U.S. Senate Passes Financial Reform

Now the matter goes to a House-Senate conference committee to reconcile the two versions. The U.S. House passed its version late last year.

May 21, 2010
By Dees Stribling, Contributing Editor

Courtesy Flickr Creative Commons user Rob Crawley

Late on Thursday the U.S. Senate passed its version of landmark legislation aimed at overhauling the way U.S. financial markets go about their business by a vote of 59 to 39, with a handful of Republicans joining the Democratic majority. Now the matter goes to a House-Senate conference committee to reconcile the two versions. The U.S. House passed its version late last year.

As to be expected from this kind of bill, it’s phone-book sized (1,500-plus pages) and covers a lot of ground. It would, among other things, create a new consumer protection agency, change the regulatory environment for mortgages and credit cards, and fashion a system to manage the collapse of financial institutions, especially those “too big to fail.”

Though it seems like a dead letter anyway, tucked away in both versions of the bill is the elimination of the “stated-income loan” that had some vogue back in the mid-2000s among mortgage lenders and borrowers. In other words, borrowers would need to offer some kind of documentation of their income to get a mortgage, in case the unimaginable day comes again when lenders are tempted to skip the whole “verification of income” process.

Movie Gallery Rides Off Into the Sunset

A federal bankruptcy judge in Richmond, Va., signed off on the demise of Movie Gallery Inc., this week. The company operates under the Movie Gallery name, but also as Hollywood Video, which it bought in 2005, and Game Crazy. There are still more than 1,000 total locations of these three brands, but they will all be closed by the end of this summer.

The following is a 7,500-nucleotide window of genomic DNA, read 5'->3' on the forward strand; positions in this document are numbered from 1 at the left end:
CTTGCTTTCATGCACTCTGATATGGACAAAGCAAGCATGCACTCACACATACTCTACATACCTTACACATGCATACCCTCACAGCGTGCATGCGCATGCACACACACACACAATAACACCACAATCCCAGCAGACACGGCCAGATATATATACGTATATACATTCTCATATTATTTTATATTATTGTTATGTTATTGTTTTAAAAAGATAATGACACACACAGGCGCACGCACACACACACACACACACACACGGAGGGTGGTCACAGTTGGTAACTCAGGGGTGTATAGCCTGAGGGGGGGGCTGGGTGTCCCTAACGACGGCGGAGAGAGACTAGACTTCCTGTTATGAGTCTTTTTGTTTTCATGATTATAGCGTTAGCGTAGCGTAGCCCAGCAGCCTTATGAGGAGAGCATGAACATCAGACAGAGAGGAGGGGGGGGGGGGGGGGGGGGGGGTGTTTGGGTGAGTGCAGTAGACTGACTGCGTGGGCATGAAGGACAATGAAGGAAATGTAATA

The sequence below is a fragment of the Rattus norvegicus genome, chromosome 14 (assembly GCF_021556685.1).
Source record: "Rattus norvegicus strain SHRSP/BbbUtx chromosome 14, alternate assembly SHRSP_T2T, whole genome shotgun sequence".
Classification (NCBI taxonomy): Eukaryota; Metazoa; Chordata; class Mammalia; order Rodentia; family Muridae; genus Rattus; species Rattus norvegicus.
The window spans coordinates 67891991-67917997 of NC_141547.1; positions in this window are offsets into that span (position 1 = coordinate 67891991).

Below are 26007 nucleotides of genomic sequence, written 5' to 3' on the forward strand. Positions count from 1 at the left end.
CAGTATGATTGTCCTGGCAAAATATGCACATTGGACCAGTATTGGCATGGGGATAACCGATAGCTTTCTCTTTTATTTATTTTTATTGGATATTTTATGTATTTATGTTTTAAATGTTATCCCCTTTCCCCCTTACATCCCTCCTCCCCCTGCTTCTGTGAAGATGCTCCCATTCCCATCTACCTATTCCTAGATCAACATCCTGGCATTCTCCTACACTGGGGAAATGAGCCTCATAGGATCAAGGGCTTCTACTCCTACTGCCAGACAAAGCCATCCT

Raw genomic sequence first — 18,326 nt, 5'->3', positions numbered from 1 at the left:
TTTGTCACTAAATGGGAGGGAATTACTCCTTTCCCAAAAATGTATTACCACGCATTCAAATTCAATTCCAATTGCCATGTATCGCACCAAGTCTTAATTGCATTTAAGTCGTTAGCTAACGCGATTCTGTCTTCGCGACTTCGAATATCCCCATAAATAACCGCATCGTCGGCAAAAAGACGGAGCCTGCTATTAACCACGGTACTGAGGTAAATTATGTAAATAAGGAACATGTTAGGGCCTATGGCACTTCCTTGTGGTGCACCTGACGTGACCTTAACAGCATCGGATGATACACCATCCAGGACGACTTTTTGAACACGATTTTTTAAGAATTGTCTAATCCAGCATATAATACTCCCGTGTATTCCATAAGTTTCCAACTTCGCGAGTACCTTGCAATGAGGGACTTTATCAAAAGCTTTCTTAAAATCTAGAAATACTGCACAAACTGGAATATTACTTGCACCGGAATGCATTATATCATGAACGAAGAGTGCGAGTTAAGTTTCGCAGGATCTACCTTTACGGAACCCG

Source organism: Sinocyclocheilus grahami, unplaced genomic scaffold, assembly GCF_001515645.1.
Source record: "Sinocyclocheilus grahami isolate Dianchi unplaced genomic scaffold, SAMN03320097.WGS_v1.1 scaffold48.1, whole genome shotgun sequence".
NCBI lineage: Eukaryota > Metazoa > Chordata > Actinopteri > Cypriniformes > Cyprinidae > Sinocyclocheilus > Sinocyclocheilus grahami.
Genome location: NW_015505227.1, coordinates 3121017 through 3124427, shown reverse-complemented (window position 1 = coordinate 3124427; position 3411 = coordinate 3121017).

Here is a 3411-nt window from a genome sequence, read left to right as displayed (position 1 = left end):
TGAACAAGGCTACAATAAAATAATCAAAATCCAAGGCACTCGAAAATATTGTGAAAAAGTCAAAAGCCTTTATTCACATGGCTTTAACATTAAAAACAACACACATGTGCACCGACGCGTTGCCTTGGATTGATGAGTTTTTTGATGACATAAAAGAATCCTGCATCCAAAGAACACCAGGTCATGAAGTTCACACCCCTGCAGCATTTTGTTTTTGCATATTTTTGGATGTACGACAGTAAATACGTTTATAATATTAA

According to the bankruptcy filing, the Wilsonville, Ore.-based Movie Gallery had debts of as much as $1 billion, but assets totaling only about $50 million, presumably including copies of The Adventures of Pluto Nash that no one wants.

The company went through bankruptcy before, in 2007, but that time it reorganized and shed a lot of the debt from the Hollywood Video acquisition. This time around, however, market forces–Netflix, Redbox, video on demand–proved too hostile to the brick-and-mortar video model. Watch out, Blockbuster.

Not All Banks Are Recovering

Whatever the hubbub caused by financial industry reform within the financial industry, it seems that the industry is recovering. Except for the parts of it that aren’t.

The Federal Deposit Insurance Corp. said Thursday that the number of banks on its hush-hush “problem” list grew to 775 in the 1Q10, up from 702 during the previous quarter. Turns out that most of the nation’s larger banks are showing better numbers lately. Small and mid-sized banks, not so much, as sour real estate conditions continue to act as a drag on their performance.

Wall Street had a bad case of the jitters on Thursday, perhaps worried that Europe would bung things up for the rest of the world’s fragile economy. The Dow Jones Industrial Average dropped 376.36 points, or 3.6 percent; the index’s 2010 high thus far was on April 26, and Thursday’s drop to near 10,000 means that it’s off 10.15 percent from that high. The S&P 500 plunged 3.9 percent and the Nasdaq lost 4.11 percent.